According to the authors,the current third wave of autocratisation has new features: while earlier autocratisation took place in countries where such movements were already in progress, this one is happening mostly in democracies. In other words, while in earlier “classic” waves autocratic regimes came to power through foreign invasions or military coup, today the process is subtler and more gradual, and often camouflaged by legal changes and are often characterized by overriding civil liberties and bringing opposition, media, and civil society to heel after coming to power through democratic elections.  “The third wave of autocratisation is real and endangers democracies,” Lührmann and Lindberg conclude. According to them, almost every case of autocratisation in a democracy in the past has led to the countries turning into an autocracy.”Very few episodes of autocratisation starting in democracies have ever been stopped before countries become autocracies”, they write.
Are we in the midst of a change, albeit subtle and gradual, is real and underway, while our elected leaders are too busy appeasing their political benefactors and masters to read the signs? A point we need to ponder upon in light of the present political and social developments.

SHEIPAL observes 13th Foundation Day

IT News
Imphal, Aug. 23

‘Sheihek Sheireng Sheipal Shemgat Lup’ (SHEIPAL), a body of lyricists and poets , observed its 13th Foundation Day at Lamyanba Shanlen, Palace Compound yesterday.

Yumnam Ongbi Joybala, Social Worker, Ngangbam Ongbi Bimolata, Proprietor Ningthibi Collection and Ranjit Singh Irungba, President SHEIPAL , attended as dignitaries.
A book edited by KC Gita called ‘PUKNINGI SEIROL’ was released on the occasion and a collection of audio CD – by Okendro Khundongbam called Yeningthagi Ayukshida was also released.
The organization conferred life time achievement to lyricist Jodha C Sanasam.  And Dr. Kamala Serol Mana 2019 was conferred to Haoba Yaima.  

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Restoring public education system

Education is considered as the cornerstone of socio-economic and cultural development of a society or country. Education has emerged as the most important single input in promoting human resource development, achieving rapid economic development and technological progress, creating a social order, based on the virtues of freedom, social justice and equal opportunities. Education plays a vital role in the present world, for not only raising the standard of living but also as a mechanism to prevent conflict situations. It has been widely regarded as the best opportunity for an individual to acquire and broaden the knowledge and skills to make informed judgments and choices for a better and fulfilling life.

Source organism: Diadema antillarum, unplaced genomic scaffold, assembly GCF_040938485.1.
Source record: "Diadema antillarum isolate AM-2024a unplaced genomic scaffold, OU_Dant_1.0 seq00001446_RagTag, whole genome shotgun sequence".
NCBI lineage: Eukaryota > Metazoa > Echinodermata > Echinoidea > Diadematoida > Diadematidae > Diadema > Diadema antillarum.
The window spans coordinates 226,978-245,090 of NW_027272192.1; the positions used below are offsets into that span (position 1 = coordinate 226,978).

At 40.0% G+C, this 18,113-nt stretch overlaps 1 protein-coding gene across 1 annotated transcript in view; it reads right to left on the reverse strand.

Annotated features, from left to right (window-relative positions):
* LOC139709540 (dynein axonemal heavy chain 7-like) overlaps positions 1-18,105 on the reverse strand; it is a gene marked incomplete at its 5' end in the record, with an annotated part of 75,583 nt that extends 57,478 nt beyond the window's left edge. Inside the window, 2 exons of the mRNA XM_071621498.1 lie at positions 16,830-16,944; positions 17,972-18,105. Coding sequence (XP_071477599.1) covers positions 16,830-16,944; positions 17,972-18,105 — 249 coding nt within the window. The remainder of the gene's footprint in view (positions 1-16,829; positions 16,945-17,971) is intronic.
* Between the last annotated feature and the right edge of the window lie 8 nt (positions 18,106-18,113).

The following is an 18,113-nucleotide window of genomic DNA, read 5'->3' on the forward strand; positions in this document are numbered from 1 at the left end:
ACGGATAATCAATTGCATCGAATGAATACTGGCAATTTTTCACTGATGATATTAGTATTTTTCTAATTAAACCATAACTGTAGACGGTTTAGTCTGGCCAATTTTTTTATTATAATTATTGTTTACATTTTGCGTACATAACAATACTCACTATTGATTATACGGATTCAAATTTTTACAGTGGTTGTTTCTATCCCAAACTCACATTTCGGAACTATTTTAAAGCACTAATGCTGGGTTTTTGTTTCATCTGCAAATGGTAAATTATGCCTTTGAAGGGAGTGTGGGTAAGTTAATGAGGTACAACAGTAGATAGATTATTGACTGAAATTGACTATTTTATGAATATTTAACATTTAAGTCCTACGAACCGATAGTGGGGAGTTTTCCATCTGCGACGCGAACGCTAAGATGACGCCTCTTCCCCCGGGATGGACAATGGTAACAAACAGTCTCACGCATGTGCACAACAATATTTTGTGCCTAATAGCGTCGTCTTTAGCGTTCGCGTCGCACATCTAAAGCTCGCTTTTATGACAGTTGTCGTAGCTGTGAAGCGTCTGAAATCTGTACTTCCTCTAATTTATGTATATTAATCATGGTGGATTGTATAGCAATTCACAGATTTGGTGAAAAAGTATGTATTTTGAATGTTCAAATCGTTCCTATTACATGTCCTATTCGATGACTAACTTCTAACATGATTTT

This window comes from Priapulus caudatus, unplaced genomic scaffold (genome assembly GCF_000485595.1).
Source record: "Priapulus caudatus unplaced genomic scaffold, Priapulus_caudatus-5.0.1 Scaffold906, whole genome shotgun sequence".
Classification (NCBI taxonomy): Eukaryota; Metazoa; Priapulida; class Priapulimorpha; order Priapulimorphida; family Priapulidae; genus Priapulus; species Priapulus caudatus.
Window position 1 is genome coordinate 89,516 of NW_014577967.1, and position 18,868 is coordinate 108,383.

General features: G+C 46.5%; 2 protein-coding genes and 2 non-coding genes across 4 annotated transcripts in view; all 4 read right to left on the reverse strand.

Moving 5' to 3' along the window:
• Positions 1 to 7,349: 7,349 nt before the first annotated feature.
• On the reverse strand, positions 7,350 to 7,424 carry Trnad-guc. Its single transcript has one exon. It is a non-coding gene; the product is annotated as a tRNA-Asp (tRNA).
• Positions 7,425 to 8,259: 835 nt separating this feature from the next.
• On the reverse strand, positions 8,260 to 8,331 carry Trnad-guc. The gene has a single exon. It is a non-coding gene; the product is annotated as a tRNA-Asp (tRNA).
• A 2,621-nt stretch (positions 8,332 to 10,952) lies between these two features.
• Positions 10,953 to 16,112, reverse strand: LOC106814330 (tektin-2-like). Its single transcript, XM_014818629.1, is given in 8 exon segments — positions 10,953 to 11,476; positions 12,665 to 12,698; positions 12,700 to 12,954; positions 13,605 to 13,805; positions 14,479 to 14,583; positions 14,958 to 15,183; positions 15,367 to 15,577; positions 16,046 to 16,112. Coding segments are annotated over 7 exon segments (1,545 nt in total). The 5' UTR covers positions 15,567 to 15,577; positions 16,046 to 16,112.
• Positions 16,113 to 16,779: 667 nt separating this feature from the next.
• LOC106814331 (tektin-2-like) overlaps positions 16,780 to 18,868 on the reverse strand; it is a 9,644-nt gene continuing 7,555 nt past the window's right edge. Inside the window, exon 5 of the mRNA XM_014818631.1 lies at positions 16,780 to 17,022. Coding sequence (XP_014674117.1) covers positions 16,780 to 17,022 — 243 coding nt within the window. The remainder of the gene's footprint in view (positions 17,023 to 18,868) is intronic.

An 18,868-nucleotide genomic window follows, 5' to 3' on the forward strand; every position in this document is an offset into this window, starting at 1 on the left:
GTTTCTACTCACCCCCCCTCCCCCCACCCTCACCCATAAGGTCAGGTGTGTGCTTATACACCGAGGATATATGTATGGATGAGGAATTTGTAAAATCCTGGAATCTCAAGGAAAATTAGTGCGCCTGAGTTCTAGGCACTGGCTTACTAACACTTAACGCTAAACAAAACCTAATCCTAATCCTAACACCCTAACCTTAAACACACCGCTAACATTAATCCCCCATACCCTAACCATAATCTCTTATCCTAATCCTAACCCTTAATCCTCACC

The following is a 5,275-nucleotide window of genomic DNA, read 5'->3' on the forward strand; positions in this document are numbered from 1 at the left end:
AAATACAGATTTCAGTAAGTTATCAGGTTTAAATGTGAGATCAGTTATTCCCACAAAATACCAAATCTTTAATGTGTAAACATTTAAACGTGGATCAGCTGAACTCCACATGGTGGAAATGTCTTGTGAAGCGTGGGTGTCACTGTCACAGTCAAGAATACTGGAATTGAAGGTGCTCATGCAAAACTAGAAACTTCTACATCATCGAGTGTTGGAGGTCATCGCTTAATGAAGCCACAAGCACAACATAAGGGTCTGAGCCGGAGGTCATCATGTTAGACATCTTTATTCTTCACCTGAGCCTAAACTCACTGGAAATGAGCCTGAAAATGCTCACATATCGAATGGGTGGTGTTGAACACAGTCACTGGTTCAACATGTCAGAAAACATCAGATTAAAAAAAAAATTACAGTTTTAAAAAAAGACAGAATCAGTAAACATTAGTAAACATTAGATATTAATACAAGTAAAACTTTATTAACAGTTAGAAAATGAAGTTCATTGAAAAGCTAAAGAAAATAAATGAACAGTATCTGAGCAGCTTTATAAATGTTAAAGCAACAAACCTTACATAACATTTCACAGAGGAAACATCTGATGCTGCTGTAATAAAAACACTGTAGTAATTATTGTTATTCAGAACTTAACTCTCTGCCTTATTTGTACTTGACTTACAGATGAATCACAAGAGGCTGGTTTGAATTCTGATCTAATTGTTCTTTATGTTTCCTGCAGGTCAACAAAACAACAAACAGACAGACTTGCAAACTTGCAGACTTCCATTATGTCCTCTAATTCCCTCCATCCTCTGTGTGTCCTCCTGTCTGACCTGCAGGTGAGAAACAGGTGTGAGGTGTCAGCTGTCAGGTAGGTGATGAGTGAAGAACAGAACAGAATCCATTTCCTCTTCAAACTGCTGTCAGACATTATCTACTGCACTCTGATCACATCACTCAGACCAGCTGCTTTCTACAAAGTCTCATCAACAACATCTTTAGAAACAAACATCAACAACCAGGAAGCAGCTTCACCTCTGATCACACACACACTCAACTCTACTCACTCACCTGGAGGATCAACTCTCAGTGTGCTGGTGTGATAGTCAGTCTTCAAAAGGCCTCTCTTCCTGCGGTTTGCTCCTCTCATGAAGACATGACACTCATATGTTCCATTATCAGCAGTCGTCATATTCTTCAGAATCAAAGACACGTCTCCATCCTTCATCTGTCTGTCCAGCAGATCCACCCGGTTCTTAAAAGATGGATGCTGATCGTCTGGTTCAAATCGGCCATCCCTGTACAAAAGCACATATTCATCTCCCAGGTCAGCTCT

With the recent unfortunate incident where a minor girl was allegedly murdered inside a private school hostel and the issues and disruptions that followed, the focus is once again on the education system and the manner or method of implementation of laws and regulations in the state. Much debated, discussed and deliberated as it is, the condition of government schools in the state still portrays a sorry figure, statistically and figuratively. Preceding governments have framed policies, announced ‘radical’ changes and promised revolutionary steps but nothing has yet to materialize from all the efforts. The present government is no exception, and the government schools remain as a symbol of hopelessness, a last resort and refuge for the utterly helpless and rejected lot, if not worse. Shunned by the high and mighty, these schools remain mere numbers with nothing much more to write about, except of its failures and hopelessness and above all, its potentials.